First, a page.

Simon Properties CEO David Simon received stock valued at $9.5 million from 2013 to 2015, but received no distribution last year due to the elimination of the company’s stock-grant program. Poor performance of GGP stock left chief executive Sandeep Mathrani’s paycheck a million bucks lighter.
The REIT is the reason. The real estate investment trust industry is ahead of most other industrial sectors in aligning executive pay plans to the interests of shareholders, according to Jeremy Banoff, senior managing director at compensation consultant FPL Associates.
“The rest of the world is playing catch-up,” Banoff told the Journal.
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Carter’s sales soar in Q2
Carter’s credits its U.S. retail and international segments, and its new acquisition for a jump in its second quarter sales.
Net income for the quarter ended July 1, increased $1.7 million, or 4.8%, to $37.9 million, compared to $36.2 million, in the second quarter of fiscal 2016. Earnings per diluted share was or $0.78, which beat analyst expectations of $0.71 per share, according to Zacks Investment Research.
The company’s net sales increased $52.6 million, or 8.2%, to $692.1 million. This was driven by growth in Carter’s U.S. retail segment, and the benefit of Skip Hop, a global lifestyle brand for families with young children. Carter’s acquired the company in February 2017. Specifically, Ship Hop contributed $25.0 million to consolidated net sales in the second quarter of fiscal 2017.
Changes in foreign currency exchange rates in the second quarter of fiscal 2017 compared to the second quarter of fiscal 2016 adversely affected consolidated net sales in the second quarter of fiscal 2017 by $2.6 million, or 0.4%. On a constant currency basis (a non-GAAP measure), consolidated net sales increased 8.6% in the second quarter of fiscal 2017.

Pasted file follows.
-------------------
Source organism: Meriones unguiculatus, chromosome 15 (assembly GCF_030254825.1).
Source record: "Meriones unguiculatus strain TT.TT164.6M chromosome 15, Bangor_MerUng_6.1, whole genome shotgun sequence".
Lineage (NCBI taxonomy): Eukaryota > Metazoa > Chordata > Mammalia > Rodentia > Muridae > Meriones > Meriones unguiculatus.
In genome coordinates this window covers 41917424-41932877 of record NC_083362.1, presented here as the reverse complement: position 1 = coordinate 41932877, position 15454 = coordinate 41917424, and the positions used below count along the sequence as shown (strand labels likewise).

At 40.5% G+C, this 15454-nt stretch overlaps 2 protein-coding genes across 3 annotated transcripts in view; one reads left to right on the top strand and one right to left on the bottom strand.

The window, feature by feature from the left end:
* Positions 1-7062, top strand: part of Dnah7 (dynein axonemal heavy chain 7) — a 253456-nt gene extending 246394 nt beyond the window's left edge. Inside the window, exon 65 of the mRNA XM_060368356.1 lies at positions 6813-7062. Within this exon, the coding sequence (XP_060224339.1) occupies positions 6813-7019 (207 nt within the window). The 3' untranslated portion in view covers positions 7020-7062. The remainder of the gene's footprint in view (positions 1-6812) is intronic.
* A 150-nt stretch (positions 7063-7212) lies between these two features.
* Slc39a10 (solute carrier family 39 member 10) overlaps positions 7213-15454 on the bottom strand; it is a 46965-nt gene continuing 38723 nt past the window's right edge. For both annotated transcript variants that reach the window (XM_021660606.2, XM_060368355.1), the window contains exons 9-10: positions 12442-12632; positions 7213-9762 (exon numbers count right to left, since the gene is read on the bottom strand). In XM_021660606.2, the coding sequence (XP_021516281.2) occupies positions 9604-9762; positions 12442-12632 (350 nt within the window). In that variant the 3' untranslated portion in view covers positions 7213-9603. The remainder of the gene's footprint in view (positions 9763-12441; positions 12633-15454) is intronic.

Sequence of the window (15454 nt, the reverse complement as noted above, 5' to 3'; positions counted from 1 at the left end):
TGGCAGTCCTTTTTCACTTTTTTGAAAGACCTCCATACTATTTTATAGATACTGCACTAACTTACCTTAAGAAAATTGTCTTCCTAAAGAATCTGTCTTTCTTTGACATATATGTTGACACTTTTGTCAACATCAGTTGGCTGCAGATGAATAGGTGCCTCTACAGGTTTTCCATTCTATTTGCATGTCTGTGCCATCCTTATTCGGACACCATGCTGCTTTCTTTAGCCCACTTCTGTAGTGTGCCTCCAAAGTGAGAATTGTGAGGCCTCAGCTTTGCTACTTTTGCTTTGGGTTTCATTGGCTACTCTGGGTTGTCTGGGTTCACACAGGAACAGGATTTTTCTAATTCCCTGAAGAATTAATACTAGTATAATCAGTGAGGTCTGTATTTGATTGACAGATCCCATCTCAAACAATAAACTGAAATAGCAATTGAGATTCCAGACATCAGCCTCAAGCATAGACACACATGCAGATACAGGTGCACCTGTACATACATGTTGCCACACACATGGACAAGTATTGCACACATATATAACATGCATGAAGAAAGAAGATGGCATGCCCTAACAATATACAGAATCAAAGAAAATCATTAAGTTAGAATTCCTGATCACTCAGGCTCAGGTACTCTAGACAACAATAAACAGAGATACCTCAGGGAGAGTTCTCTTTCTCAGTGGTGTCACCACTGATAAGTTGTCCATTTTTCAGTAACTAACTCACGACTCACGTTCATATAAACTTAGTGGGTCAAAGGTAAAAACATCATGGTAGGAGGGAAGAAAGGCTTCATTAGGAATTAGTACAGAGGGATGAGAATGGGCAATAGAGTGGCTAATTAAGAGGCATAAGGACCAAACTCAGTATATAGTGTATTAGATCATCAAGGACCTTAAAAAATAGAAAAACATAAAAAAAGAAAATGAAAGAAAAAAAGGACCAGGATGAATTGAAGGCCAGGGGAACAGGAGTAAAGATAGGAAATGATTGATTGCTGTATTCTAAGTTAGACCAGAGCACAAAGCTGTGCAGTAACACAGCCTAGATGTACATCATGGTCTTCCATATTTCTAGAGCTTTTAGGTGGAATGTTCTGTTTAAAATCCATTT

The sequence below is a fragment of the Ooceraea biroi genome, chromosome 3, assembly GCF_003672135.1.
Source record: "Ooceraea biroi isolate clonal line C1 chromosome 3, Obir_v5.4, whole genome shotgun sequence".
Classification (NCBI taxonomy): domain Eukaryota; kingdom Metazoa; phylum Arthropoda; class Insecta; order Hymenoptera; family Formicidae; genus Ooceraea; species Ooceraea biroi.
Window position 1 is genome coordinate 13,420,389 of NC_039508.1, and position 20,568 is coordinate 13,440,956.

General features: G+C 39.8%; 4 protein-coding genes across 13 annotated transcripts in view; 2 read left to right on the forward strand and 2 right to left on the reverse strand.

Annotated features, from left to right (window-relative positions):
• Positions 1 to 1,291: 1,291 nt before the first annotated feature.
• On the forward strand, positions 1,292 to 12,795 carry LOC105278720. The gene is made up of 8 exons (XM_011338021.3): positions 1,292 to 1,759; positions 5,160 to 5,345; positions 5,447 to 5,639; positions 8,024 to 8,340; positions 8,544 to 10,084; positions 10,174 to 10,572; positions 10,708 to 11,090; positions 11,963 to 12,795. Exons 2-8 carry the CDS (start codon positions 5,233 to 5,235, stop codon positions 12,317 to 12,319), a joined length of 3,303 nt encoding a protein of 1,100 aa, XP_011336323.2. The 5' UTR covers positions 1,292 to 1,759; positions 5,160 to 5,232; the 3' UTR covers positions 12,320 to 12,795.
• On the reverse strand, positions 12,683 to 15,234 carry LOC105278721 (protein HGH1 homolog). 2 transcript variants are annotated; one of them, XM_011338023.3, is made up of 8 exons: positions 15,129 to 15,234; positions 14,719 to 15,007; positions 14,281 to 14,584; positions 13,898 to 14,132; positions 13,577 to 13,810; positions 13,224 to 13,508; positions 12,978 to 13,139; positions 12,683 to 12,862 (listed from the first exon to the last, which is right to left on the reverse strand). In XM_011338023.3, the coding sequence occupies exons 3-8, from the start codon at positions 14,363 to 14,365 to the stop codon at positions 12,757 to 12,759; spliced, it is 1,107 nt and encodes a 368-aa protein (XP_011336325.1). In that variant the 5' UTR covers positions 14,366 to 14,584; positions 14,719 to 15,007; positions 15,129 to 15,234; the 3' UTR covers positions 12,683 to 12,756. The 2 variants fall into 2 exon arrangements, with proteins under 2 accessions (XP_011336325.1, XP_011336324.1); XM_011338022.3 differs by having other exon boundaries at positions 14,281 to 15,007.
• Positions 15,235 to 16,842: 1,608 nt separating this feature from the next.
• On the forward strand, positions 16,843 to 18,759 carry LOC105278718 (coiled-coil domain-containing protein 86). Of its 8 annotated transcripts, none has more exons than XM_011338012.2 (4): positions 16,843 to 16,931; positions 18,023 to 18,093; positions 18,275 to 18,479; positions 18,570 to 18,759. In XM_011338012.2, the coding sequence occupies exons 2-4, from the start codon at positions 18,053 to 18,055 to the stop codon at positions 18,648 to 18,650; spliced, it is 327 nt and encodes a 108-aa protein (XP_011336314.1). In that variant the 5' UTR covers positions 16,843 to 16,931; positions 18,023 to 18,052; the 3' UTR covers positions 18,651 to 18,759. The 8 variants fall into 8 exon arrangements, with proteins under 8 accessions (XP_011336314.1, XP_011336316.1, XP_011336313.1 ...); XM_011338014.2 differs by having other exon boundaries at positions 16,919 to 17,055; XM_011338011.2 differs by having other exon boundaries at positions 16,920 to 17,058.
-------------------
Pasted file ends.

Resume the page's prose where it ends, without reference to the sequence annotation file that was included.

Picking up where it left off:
For the U.S. retail segment specifically, sales increased $39.0 million, or 11.1%, to $391.8 million. U.S. retail comparable sales increased 6.0%, comprised of comparable stores sales growth of 0.4% and comparable e-commerce sales growth of 27.6%. Ski Hop contributed $0.9 million to segment net sales in the second quarter of fiscal 2017.
In the second quarter of fiscal 2017, the division opened 11 stores and closed three stores.
“We achieved good growth in sales and earnings in our second quarter,” said Michael Casey, chairman and CEO.
“Our growth was driven by our retail and international businesses, and the contribution from our Skip Hop brand which was acquired earlier this year,” he added. “Given the strength of our fall and holiday product offerings, we’re forecasting good growth in the second half and expect to achieve our growth objectives this year.”
For the remainder of fiscal 2017, the company projects net sales to increase approximately 4% to 6% compared to fiscal 2016, and adjusted earnings per diluted share to increase approximately 8% to 10%. This is compared to $5.14 in fiscal 2016. This forecast for fiscal 2017 adjusted earnings per diluted share excludes anticipated expenses of approximately $2.5 million related to acquisitions, and approximately $0.3 million related to the company's direct sourcing initiative, which includes severance and relocation costs.